The purpose of this article is to deal with the practical implications of Chief Registrar's Circular 12 of 2007 and not with securitisation as such.
Although a bad connotation has recently been attached to securitisation due to the securitisation of so-called sub-prime home loans in the USA, which to a large extent prompted the current credit crunch, securitisation remains one of the most feasible funding options available to banks and other financial institutions.
What is securitisation?
Securitisation involves the pooling and repackaging of cash-flow producing financial assets into securities which are then sold to investors. In general, any asset with a future cash-flow can be securitised, whether it be credit card books, vehicle financing or home loans.
Securitisation can take on many shapes and sizes. A simple example is contained in the sketch below.
Why bonds are ceded to a Special Purpose Vehicle (SPV)
A registered mortgage bond has a dual character - a moveable or personal right character and a real right character. The loan agreement between the bank and a client constitutes the movable side of the bond and the registration of the bond constitutes the real right side of the bond.
As will be noted from the sketch, an essential part of the securitisation process entails the cession of mortgage bonds to a SPV.
The bank can cede its right title and interest in and to the movable part of a bond by agreement. There is no need for the registration of such cession and the cessionary becomes the owner of the movable part on conclusion of the agreement and fulfilment of the terms and conditions of such cession agreement.
However, in order to cede the real right portion of the bond, an out and out cession of the bond is required, which cession is to be registered in the Deeds Office. Cessions for securitisation purposes are thus not cessions in securitatem debiti but out and out cessions.
Securitisation transactions are furthermore structured in such a manner that the SPV has no exposure whatsoever to the credit risk of the bank. This entails that both the movable and the real right portion of bonds are transferred to a SPV. The cession of bonds to SPVs isolate the bonds from the insolvency risk of banks, as the SPVs and banks are treated as separate entities in insolvency.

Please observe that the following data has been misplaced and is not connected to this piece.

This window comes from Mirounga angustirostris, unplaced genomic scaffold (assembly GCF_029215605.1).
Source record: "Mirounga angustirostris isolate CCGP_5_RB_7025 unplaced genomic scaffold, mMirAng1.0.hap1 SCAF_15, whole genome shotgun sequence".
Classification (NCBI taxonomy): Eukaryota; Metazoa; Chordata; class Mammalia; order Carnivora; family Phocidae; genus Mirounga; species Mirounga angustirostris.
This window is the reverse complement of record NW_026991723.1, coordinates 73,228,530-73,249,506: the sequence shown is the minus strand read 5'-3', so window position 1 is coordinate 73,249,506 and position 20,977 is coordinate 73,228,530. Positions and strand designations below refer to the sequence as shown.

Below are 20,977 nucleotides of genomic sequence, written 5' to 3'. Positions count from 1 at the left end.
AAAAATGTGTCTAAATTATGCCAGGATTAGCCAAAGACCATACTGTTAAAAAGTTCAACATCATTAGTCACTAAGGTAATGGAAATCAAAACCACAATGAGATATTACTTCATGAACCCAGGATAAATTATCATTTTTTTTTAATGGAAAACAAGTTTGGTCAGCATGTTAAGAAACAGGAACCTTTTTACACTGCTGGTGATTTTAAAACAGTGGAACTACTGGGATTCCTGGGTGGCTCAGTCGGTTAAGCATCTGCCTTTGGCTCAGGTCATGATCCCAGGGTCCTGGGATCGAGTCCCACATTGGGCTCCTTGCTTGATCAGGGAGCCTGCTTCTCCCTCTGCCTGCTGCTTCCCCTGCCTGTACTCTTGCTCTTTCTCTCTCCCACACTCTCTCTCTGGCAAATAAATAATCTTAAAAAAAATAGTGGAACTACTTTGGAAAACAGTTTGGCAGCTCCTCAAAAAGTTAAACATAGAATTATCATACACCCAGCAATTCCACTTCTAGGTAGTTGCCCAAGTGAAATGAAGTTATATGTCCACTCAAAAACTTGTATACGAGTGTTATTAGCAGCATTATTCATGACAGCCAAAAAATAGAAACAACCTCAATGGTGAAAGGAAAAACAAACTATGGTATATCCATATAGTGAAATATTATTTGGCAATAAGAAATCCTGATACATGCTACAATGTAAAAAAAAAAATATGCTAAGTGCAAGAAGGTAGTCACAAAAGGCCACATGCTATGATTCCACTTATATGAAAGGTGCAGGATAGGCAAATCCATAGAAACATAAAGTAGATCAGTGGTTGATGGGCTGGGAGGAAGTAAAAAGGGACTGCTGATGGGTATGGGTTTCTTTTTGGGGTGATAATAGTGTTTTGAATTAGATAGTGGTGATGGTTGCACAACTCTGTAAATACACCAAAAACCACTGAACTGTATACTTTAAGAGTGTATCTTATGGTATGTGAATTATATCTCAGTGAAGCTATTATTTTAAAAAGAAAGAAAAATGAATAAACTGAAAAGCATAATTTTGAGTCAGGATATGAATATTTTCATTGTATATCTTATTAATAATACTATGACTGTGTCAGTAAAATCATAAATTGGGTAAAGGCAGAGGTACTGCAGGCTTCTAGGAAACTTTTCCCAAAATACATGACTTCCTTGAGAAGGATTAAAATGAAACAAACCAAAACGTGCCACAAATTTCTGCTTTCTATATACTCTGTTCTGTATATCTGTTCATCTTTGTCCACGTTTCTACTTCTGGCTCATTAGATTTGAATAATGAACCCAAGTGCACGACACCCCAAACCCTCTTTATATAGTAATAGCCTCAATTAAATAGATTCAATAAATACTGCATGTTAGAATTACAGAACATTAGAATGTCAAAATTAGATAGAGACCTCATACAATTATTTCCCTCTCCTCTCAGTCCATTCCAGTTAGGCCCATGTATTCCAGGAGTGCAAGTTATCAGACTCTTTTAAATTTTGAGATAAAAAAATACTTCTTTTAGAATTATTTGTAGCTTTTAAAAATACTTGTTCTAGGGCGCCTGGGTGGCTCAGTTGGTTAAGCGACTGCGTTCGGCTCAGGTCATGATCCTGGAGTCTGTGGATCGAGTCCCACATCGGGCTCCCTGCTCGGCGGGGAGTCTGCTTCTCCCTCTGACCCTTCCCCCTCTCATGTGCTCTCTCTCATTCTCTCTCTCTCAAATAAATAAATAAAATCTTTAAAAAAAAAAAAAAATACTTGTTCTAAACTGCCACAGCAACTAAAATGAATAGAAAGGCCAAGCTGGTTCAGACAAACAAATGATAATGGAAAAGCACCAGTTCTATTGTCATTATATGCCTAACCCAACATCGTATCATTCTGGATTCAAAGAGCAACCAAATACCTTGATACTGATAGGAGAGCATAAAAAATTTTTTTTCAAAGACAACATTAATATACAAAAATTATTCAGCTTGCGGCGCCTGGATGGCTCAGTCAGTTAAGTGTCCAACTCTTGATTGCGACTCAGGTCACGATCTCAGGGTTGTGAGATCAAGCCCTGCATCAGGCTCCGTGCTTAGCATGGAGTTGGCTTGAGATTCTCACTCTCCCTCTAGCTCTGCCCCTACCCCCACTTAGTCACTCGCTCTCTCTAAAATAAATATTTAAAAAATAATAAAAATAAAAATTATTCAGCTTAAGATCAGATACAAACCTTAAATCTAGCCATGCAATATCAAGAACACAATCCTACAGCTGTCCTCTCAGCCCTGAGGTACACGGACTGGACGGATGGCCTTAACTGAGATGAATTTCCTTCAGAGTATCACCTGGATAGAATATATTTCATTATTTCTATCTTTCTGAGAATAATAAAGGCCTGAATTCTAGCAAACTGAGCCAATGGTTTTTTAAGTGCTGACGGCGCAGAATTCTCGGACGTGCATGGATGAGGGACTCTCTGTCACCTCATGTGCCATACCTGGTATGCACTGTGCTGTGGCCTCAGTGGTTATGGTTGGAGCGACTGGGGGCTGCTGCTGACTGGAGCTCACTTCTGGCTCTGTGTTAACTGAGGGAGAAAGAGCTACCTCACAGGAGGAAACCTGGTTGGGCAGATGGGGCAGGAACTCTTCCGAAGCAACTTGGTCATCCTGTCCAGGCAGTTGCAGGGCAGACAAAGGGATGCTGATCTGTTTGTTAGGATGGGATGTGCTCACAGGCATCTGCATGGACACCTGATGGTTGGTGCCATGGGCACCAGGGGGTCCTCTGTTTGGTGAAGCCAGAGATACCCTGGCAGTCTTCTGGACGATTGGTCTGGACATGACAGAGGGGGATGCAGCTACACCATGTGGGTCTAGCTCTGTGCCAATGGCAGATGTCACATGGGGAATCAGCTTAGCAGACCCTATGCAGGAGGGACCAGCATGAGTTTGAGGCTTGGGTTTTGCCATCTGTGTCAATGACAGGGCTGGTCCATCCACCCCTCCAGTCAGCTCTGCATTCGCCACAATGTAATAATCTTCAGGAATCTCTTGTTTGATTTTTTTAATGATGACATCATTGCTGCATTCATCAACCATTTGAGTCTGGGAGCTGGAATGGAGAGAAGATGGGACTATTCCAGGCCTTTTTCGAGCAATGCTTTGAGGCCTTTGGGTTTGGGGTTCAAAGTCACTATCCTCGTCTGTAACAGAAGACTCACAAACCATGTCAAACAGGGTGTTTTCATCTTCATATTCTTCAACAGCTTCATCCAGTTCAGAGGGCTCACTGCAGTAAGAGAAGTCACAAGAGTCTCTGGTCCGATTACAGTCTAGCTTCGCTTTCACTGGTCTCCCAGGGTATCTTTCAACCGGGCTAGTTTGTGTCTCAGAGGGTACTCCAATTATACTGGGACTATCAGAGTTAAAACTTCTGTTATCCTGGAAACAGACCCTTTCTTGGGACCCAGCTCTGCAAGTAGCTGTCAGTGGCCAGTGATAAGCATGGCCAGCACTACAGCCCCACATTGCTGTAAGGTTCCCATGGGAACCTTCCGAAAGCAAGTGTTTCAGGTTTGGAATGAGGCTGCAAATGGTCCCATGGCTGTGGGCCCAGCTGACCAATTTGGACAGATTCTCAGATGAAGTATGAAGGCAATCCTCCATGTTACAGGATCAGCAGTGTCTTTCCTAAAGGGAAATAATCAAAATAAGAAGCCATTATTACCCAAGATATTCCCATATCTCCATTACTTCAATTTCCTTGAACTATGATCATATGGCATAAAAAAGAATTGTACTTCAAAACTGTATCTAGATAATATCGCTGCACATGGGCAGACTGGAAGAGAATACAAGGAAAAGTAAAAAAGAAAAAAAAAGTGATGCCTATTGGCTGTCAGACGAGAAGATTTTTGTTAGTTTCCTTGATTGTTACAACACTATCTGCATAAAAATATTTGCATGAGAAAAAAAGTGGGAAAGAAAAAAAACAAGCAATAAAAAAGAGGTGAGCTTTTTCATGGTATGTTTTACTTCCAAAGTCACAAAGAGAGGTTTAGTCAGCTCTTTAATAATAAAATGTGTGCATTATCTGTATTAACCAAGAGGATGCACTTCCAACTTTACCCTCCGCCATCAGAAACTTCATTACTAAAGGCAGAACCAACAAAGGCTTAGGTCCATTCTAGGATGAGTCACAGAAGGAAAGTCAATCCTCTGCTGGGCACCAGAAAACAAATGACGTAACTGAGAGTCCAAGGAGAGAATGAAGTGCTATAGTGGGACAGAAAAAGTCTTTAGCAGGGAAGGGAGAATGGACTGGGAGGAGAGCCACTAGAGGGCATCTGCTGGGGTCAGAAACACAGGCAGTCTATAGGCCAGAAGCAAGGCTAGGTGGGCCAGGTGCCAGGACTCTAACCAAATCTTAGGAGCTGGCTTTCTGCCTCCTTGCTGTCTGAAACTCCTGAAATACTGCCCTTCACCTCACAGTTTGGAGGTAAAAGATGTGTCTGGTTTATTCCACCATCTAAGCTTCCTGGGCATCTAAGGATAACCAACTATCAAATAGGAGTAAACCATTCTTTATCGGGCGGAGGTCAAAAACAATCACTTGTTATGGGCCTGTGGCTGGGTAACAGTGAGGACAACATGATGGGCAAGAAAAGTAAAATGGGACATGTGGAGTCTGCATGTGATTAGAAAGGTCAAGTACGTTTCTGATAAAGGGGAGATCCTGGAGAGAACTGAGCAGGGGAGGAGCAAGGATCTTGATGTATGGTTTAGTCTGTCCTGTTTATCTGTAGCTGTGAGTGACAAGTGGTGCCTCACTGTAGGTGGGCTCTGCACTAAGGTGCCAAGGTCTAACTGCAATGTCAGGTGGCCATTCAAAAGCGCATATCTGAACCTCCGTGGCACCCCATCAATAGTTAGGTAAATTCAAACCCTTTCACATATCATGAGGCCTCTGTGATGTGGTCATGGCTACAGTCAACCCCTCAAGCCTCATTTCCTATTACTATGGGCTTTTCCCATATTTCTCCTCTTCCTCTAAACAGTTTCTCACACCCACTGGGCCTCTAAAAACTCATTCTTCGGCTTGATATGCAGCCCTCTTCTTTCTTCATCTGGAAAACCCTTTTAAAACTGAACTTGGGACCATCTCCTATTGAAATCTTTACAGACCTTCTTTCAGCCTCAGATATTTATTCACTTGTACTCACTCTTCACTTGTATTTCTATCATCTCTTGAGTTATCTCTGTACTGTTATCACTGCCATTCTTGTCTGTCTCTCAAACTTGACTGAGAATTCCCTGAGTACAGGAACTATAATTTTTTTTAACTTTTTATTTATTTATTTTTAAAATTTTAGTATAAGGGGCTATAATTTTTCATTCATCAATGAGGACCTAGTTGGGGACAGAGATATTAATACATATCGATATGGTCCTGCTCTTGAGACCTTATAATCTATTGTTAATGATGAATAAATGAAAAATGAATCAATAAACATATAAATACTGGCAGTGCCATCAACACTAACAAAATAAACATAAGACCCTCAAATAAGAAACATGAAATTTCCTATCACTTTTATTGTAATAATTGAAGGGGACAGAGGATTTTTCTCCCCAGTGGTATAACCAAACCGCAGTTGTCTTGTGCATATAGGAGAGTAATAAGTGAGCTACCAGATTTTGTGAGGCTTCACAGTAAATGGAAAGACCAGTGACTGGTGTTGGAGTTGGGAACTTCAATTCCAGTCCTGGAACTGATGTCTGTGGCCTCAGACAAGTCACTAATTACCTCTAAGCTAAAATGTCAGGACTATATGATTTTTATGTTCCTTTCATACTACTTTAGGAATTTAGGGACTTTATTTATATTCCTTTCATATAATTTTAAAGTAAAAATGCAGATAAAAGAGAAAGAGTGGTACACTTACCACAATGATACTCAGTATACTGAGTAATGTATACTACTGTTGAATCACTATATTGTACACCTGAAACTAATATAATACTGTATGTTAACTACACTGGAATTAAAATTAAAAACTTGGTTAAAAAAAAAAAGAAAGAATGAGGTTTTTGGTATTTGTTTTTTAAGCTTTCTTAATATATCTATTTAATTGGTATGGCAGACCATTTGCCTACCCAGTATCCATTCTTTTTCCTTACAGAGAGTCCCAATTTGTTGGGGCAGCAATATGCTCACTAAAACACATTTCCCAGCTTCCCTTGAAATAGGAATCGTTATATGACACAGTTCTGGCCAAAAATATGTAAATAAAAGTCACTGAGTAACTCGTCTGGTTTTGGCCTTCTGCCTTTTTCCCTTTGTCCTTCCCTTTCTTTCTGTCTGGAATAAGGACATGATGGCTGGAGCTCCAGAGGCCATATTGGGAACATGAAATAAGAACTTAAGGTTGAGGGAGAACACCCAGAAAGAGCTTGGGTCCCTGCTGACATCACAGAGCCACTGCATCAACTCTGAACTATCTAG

Background to the Issue of CRC 12 of 2007
Securitisation transactions in general require that the mortgage bonds forming part of such transactions are ceded to a SPV within a certain period of time.
These transactions normally involve billions of Rands with the result that thousands of mortgage bonds are to be ceded within a relatively short period of time. This creates various practical difficulties, mainly due to the fact that the original bond documents have to be lodged in the Deeds Office.
The original bond documents are not always immediately available as these bonds could inter alia be in the Deeds Offices or with the registering or correspondent attorneys' offices or they could have been required for other registration purposes such as releases, section 4(1)(b)s et cetera. Once the bonds are dispatched to the cession attorneys these bonds will furthermore not be available for any other transactions for quite some time and this in turn impacts on banks' customer service levels.
The Chief Registrar of Deeds and the Regulation Board were subsequently approached to relax the requirement of regulation 63(2) upon such terms and conditions as the Registrar considers sufficient and adequate to uphold the integrity of the registration process. After comprehensive presentations were made, the Chief Registrar issuedCRC12 of 2007.
The Contents of CRC12 of 2007
CRC 12 of 2007 authorises the lodgement of copies of mortgage bonds which are to be ceded for securitisation purposes should such bonds not be available at the time that they are required for cession purposes.
The requirements for the cessions of mortgage bonds for securitisation purposes in terms of CRC 12 of 2007 are as follows:
Copies of the bonds are issued by the respective Registrars prior to lodgement and are destroyed before delivery.
The costs for the issue of the copy of the bond is that of a deed as envisaged in Item 3(a) of the Schedule of Fees of Office prescribed by regulation 84.
A major securitisation project was recently successfully finalised within the deadline solely due to the implementation of CRC 12 of 2007.
The Chief Registrar of Deeds and the Registrars of Deeds countrywide are to be congratulated for their pragmatic approach in providing a framework within which the cessions of bonds in terms of such securitisation projects could be timeously finalised.
Republished with permission from SA Deeds Journal
This CRC has been canceled, are all securitisation transactions between 2007 and 2014 flawed??